Hypertension, leading cause of death in Eastern Region

Hypertension emerged top of the 10 causes of death at the Eastern Regional Hospital in 2018, according to statistics provided by the facility.

Out of the 943 deaths recorded at the hospital last year, hypertension accounted for 210, as against 139 in 2017.

Deaths due to HIV and AIDS and retroviral infections were 207, making it the second cause of loss of lives, while cerebrovascular accidents (CVA) accounted for the demise of 107 people.

Eighty-one others died from birth asphyxia; 77 from chronic liver cirrhosis; 69 from septicaemia/sepsis and 61 from pneumonia.

The rest were kidney diseases, 44 deaths; diabetes mellitus, 43, and prematurity of babies, 37.


In a media interaction to highlight some of the successes and challenges encountered at the facility in Koforidua last Friday, the Medical Director of the hospital, Dr Kwame Anim-Boamah, said the facility also recorded 36 maternal deaths in 2018, compared to 39 in 2017.

“Out of the 36 maternal deaths, 31, representing 86.1 per cent, were cases referred from other health facilities in the region, with two expectant mothers brought in already dead,” he added.

Admission cases

Touching on the leading causes of admission to the hospital in 2018, Dr Anim-Boamah mentioned malaria, which accounted for 1, 521 cases; anaemia,1,422; sepsis/septicaemia, 1,145; hypertension 1,131; pneumonia 960; jaundice 703 and 640 urinary tract infections (UTIs).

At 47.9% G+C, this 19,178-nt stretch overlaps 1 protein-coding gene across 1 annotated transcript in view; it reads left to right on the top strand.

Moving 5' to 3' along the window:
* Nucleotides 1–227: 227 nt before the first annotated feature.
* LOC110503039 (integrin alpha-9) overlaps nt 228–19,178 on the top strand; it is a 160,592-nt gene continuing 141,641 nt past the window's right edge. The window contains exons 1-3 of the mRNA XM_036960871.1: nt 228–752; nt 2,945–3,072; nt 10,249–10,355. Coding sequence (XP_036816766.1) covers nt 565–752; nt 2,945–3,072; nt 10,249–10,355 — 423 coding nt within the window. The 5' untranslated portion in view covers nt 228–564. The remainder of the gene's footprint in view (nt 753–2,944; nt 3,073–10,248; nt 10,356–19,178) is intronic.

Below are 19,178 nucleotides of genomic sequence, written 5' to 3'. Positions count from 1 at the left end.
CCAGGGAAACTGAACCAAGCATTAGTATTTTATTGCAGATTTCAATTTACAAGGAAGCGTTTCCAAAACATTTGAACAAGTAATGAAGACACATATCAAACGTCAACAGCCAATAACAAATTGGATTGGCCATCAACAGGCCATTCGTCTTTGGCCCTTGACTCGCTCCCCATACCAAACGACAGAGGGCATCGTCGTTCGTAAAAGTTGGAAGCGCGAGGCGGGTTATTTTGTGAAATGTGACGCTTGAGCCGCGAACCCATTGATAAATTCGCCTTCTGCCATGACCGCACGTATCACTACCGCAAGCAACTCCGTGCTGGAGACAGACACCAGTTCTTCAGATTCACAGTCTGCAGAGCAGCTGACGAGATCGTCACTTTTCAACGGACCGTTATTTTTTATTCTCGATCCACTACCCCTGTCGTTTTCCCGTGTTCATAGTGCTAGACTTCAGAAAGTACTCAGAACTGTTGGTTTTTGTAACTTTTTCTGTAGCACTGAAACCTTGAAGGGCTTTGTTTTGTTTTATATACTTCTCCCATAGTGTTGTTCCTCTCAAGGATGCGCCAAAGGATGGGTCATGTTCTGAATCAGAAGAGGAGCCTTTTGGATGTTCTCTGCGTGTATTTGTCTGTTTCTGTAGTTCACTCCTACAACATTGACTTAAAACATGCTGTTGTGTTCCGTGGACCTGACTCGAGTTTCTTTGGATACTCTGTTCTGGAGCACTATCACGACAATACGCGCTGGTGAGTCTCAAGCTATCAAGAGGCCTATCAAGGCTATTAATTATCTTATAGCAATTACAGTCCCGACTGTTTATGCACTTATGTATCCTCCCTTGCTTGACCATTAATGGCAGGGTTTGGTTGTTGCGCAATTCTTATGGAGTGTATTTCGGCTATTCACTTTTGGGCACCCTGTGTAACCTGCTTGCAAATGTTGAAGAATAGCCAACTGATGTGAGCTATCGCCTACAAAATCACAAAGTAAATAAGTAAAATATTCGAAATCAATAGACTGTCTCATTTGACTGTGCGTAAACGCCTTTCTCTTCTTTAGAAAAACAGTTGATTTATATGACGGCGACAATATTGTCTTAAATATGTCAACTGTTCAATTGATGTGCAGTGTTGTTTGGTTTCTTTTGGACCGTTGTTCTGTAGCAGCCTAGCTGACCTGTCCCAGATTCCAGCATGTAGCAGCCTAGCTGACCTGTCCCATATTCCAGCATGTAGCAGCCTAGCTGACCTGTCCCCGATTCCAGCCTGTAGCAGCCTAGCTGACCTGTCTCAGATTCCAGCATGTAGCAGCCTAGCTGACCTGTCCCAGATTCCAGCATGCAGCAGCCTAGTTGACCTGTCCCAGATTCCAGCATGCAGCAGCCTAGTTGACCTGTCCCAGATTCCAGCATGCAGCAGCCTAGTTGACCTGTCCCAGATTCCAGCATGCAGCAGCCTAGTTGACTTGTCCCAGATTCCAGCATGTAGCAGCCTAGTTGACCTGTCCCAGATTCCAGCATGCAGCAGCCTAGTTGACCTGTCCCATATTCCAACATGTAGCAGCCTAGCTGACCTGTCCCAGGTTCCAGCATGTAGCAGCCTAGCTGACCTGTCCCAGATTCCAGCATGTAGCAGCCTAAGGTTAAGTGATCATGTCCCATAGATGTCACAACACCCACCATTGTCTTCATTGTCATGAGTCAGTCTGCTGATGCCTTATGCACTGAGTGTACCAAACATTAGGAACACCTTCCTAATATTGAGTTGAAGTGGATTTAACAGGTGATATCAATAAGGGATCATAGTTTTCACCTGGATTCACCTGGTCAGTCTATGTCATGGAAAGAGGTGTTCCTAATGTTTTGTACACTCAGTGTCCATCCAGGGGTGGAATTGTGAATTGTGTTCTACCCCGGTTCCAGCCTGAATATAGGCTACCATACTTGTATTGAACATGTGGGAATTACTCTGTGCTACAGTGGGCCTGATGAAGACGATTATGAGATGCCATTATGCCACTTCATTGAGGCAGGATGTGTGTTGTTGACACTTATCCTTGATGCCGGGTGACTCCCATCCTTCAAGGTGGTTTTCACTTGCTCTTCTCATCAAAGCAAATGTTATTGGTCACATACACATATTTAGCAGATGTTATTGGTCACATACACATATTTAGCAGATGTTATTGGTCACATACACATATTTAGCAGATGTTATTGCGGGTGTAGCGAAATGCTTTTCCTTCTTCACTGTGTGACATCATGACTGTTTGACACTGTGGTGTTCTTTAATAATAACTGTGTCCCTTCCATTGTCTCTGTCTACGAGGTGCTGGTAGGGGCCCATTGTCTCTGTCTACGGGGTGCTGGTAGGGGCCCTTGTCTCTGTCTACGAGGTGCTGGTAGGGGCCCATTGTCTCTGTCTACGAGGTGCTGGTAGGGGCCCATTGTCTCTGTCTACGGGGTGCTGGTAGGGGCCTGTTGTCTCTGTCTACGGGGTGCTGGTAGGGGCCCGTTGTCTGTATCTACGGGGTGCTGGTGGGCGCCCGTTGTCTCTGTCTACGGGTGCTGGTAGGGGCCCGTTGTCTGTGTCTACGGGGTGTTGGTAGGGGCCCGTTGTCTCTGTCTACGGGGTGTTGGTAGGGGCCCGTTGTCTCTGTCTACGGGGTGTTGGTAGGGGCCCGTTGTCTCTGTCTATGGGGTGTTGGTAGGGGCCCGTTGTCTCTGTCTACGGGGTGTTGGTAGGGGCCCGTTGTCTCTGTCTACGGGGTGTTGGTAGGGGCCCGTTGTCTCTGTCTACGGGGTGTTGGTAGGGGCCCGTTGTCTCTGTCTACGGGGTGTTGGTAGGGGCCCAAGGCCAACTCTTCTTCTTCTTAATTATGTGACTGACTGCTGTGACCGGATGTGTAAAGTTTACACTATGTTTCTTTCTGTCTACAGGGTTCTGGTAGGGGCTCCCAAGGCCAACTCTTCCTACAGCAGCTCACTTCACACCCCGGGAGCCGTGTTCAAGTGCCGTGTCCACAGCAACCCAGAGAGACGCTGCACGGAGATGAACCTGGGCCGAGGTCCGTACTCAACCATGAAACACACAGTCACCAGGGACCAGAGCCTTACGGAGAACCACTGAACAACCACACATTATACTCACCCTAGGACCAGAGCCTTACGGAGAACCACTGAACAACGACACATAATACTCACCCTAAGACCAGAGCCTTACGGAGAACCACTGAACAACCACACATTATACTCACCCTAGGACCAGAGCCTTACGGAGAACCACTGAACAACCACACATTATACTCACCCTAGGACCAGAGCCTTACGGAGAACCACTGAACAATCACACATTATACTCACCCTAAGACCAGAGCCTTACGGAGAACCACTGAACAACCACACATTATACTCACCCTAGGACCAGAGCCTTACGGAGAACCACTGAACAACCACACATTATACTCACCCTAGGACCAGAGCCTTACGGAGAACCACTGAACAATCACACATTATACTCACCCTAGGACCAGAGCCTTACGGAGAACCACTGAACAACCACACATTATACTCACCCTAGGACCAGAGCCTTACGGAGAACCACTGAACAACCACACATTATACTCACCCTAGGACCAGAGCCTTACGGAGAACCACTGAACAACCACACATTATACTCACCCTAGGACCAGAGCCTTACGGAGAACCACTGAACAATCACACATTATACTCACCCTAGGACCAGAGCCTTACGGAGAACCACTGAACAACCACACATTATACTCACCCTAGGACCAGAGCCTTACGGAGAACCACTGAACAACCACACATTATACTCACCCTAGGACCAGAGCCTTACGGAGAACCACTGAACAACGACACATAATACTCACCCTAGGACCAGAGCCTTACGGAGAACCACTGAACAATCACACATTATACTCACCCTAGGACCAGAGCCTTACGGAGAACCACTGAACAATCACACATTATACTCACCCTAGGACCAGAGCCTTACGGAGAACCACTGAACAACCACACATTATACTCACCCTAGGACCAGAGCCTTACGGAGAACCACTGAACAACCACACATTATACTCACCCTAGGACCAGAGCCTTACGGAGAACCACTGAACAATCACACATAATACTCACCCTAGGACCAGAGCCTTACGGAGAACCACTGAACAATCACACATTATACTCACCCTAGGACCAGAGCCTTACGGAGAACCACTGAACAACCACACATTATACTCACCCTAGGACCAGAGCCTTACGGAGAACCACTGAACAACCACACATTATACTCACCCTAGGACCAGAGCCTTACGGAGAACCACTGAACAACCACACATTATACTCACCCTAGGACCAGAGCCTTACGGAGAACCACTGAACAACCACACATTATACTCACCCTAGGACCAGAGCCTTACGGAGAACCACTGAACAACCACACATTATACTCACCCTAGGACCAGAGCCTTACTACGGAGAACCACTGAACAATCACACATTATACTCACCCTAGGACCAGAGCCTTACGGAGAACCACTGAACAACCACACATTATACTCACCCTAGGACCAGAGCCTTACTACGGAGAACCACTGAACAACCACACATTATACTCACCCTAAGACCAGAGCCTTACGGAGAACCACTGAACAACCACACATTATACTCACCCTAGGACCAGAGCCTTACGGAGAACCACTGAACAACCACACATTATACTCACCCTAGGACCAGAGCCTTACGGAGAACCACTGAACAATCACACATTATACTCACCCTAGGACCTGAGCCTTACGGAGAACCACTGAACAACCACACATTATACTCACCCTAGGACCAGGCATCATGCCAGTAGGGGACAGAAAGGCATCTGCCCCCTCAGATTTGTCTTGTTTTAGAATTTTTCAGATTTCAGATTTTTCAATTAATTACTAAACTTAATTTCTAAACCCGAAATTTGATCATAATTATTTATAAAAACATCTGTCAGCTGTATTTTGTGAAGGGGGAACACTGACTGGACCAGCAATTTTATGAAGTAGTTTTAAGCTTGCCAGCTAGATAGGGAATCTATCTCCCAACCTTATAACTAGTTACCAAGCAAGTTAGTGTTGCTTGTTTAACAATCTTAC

The others, he said, were 628 gastroenteritis cases; 623 hernia and 445 cases of prematurity.


Dr Anim-Boamah advised Ghanaians, including hypertensive patients, to have regular check ups and also adhere strictly to their medications, since the disease was a silent killer.

He also asked some male patients who had the perception that regular intake of their medications could reduce their libido to disabuse their minds of that.

“If you do not take your medication, you may die from hypertension, even though you may think you are enjoying sex now.

“If you have hypertension, it is not a disease that just goes away by taking any medication within one week. It stays with you for a long period of time and so it is important for you to regularly take your medicine,” the director emphasised.

Dr Anim-Boamah said efforts were being made by the management and staff of the hospital to improve on healthcare services in the region.

“We will continue to strive for excellence and quality, in keeping with our motto, and continue to make our patients our focus,” he said.


Dr Anim-Boamah further indicated that although the hospital was yet to receive its National Health Insurance claims for the past eight months, it had been able to use its internally generated funds to successfully expand the male medical ward.

It had also reduced congestion at the adult Outpatients Department (OPD) and the Casualty Ward, he said.

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